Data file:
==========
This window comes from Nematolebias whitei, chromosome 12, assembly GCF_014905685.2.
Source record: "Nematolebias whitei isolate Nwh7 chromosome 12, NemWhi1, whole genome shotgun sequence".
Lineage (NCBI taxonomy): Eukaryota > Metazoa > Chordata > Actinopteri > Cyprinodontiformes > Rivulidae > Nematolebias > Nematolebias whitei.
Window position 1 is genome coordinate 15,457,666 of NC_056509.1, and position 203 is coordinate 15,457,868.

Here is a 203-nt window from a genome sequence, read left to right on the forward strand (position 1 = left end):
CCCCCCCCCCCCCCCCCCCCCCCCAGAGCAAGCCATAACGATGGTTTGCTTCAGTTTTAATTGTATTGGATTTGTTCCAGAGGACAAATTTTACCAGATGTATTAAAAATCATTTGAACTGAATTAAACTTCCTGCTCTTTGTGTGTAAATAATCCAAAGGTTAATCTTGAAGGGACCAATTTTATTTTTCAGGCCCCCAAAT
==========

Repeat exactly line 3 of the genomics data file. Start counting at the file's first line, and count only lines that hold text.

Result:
Lineage (NCBI taxonomy): Eukaryota > Metazoa > Chordata > Actinopteri > Cyprinodontiformes > Rivulidae > Nematolebias > Nematolebias whitei.